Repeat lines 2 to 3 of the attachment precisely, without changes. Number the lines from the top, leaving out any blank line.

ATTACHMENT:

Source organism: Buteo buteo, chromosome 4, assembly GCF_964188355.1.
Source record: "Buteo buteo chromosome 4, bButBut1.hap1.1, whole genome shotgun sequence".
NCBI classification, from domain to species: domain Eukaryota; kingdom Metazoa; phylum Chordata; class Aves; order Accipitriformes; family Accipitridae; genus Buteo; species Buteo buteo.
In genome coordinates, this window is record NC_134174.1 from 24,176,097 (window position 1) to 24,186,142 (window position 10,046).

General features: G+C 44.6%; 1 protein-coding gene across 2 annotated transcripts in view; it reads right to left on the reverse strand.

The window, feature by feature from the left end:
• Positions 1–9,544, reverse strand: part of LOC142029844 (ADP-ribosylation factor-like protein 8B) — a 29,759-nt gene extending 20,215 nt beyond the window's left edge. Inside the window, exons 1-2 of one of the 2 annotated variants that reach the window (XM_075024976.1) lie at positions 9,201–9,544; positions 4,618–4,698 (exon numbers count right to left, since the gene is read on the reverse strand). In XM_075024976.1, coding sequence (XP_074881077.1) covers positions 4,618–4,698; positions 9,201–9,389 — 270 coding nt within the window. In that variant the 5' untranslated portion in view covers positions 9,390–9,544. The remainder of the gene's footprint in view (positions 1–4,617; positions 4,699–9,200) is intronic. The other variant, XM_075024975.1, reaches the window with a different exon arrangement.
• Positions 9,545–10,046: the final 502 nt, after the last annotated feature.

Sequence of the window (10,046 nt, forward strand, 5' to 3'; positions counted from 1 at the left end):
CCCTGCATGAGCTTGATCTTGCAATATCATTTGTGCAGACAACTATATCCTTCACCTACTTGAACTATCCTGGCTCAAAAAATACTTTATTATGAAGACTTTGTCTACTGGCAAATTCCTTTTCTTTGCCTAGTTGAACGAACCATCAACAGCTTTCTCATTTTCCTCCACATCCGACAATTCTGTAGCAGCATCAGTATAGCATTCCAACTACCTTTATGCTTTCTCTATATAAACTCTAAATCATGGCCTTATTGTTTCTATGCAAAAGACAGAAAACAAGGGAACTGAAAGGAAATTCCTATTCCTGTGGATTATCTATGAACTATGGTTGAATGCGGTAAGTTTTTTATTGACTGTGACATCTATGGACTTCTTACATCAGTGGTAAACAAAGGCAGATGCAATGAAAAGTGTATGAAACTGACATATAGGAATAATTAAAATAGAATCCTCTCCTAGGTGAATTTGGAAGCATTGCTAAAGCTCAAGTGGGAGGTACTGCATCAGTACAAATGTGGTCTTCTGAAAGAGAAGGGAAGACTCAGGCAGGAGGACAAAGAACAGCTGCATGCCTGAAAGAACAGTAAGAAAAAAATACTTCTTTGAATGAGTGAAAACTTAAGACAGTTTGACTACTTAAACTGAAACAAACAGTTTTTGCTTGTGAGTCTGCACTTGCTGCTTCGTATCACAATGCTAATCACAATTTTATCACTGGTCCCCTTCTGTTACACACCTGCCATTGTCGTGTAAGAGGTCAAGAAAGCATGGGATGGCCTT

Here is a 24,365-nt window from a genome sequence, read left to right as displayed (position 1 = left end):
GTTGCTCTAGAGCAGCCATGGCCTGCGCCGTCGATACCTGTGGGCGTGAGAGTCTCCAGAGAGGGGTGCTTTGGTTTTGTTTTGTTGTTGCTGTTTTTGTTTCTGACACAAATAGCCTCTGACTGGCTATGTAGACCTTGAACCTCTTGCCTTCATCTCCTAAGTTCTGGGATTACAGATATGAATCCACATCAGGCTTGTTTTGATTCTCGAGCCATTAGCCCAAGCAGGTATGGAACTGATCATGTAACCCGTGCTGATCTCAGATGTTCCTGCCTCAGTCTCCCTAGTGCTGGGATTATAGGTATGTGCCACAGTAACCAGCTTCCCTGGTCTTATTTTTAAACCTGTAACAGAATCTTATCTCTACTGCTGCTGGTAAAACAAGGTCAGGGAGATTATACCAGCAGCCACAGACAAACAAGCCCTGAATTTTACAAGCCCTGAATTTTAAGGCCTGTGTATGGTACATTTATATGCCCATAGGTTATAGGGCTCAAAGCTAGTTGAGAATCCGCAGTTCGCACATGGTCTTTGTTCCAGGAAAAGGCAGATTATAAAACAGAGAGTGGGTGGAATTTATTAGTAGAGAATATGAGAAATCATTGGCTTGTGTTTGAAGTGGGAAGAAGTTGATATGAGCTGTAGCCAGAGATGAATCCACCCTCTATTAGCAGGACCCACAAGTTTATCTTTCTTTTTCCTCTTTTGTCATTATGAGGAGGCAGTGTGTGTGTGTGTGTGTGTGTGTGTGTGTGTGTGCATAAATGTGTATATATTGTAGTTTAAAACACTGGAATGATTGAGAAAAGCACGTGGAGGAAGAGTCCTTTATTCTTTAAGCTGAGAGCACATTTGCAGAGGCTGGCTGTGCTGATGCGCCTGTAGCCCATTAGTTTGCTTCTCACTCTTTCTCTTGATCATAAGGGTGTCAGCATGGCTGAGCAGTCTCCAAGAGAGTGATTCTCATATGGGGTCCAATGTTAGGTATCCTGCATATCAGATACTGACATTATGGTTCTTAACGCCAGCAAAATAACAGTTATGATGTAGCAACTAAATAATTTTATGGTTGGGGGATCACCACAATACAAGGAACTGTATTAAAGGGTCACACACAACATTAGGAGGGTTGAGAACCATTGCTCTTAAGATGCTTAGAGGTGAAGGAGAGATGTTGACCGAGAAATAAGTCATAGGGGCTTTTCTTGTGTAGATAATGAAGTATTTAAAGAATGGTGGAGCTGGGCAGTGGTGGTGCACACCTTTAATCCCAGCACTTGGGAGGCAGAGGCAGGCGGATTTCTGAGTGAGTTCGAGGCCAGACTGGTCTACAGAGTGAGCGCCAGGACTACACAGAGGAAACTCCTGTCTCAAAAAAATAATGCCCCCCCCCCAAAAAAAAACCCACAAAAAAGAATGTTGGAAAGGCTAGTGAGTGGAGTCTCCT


Source record: "Buteo buteo chromosome 4, bButBut1.hap1.1, whole genome shotgun sequence".
NCBI classification, from domain to species: domain Eukaryota; kingdom Metazoa; phylum Chordata; class Aves; order Accipitriformes; family Accipitridae; genus Buteo; species Buteo buteo.